How Dark the World Becomes looks interesting, I'll be heading over to Baen to have a look. Thanks for the years of entertainment you've given with your works.

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    1. Thanks, Anthony, that's good advice about the hard drive. It's really remarkable how out of action -- or just plain out of it -- you become without a computer.

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  2. Hi Frank

    Earlier this year, you gave my work very favourable reviews on two occasions.

    I'd like to let you know that as a small token of my thanks, I have nominated you for a Liebster Blog Award...

    It's the very least I can do.

    Thanks for getting me started in VSF all those years ago!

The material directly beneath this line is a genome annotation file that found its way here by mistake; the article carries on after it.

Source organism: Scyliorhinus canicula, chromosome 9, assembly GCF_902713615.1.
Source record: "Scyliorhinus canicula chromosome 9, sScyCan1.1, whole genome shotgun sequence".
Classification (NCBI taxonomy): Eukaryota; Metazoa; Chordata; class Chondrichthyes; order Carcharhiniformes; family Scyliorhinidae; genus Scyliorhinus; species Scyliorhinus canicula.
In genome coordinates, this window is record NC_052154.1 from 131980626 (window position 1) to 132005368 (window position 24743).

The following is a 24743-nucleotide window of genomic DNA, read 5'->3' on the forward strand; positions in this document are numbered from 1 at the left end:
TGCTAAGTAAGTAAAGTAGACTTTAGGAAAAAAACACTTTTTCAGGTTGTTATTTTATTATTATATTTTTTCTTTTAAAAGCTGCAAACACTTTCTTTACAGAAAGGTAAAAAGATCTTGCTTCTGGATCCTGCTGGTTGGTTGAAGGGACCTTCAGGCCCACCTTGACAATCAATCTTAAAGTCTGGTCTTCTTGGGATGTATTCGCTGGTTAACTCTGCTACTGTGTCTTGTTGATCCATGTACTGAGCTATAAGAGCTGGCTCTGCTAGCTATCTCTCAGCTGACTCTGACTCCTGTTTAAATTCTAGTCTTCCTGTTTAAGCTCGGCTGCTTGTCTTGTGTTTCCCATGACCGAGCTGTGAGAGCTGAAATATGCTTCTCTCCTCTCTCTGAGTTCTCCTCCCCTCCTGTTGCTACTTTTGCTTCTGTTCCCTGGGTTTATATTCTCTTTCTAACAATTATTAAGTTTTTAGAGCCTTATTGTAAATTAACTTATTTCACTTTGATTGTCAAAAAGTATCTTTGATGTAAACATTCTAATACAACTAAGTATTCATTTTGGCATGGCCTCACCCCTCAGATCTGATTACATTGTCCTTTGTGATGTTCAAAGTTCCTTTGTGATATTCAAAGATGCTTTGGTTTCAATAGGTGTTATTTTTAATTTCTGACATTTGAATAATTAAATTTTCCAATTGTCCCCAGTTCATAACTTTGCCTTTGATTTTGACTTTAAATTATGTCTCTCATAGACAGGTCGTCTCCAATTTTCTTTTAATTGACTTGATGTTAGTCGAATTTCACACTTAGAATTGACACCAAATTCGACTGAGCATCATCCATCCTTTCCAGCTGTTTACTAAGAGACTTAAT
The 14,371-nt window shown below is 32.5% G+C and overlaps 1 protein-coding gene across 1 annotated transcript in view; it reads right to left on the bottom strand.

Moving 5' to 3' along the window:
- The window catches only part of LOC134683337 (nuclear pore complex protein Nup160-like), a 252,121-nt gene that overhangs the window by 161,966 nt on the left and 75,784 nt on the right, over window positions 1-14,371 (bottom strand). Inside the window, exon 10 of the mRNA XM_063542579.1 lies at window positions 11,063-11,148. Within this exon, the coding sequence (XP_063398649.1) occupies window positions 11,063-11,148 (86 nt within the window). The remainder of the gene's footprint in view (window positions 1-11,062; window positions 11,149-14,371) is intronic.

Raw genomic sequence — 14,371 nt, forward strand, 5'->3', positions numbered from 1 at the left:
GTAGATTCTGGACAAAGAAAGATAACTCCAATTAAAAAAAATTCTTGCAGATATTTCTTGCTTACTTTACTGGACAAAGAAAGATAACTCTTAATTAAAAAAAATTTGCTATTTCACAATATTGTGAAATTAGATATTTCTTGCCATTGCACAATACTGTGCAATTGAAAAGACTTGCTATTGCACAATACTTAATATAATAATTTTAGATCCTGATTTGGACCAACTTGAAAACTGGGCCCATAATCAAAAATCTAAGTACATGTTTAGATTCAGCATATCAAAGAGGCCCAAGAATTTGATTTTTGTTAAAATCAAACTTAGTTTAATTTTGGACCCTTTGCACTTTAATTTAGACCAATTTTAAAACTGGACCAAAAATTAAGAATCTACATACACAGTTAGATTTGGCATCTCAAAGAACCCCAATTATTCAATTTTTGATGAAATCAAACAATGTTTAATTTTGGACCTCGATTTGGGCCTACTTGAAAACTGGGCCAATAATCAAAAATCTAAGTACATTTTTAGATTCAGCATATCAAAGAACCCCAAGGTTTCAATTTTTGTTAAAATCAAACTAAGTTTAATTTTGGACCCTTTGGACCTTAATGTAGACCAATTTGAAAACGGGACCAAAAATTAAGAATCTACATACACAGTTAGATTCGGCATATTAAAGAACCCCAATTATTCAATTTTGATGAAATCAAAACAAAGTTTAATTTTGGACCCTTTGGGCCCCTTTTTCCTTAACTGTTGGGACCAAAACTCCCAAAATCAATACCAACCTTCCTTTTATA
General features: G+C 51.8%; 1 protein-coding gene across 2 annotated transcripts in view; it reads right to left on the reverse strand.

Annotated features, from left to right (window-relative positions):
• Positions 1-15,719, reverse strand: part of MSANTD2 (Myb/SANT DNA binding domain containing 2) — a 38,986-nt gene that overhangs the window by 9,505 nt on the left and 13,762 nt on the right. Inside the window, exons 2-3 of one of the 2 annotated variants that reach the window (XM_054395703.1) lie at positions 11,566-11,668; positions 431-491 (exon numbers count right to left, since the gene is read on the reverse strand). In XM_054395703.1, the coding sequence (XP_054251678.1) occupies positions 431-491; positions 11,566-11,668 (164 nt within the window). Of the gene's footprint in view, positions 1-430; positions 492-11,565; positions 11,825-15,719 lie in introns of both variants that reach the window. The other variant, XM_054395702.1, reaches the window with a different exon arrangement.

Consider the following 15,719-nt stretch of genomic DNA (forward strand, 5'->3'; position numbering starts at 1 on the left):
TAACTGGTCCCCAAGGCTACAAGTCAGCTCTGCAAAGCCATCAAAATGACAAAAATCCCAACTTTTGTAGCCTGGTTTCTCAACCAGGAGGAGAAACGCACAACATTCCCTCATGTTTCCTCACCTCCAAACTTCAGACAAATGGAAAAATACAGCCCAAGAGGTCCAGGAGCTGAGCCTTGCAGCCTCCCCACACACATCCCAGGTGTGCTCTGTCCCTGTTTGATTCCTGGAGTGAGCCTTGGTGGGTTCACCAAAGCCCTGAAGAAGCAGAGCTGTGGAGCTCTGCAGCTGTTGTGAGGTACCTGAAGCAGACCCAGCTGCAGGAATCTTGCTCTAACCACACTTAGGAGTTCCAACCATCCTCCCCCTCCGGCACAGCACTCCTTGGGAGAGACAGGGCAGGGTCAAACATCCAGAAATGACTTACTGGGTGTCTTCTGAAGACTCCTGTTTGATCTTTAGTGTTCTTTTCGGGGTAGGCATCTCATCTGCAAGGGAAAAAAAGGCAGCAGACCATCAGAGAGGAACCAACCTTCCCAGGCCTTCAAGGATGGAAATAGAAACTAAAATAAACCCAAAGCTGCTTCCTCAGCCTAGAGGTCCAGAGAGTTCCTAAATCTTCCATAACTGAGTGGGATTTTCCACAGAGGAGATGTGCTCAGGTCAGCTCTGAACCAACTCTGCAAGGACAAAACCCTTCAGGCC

Colonel O'Truth

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    1. Colonle, thank you very much. Win or not I'm honored you would nominate me. As to getting you started in VSF, I've often said, "What's the point in suffering from a disease if you can't gove it other people?'

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  3. Hello Frank

    Opps, it Appears great minds really think alike, I searched through my blog list and sent you another Liebster award that Colonel O'Truth also sent to me. So two for you. From now on I think you should refer to yourself as the Godfather of Staempunk. I think it fits. Like the Colonel above tahnks for getting me started in VSF all those years ago.

    http://mlwodementia.blogspot.com/2012/11/liebster-2-another-award-for-my-little.html#more

    ColKG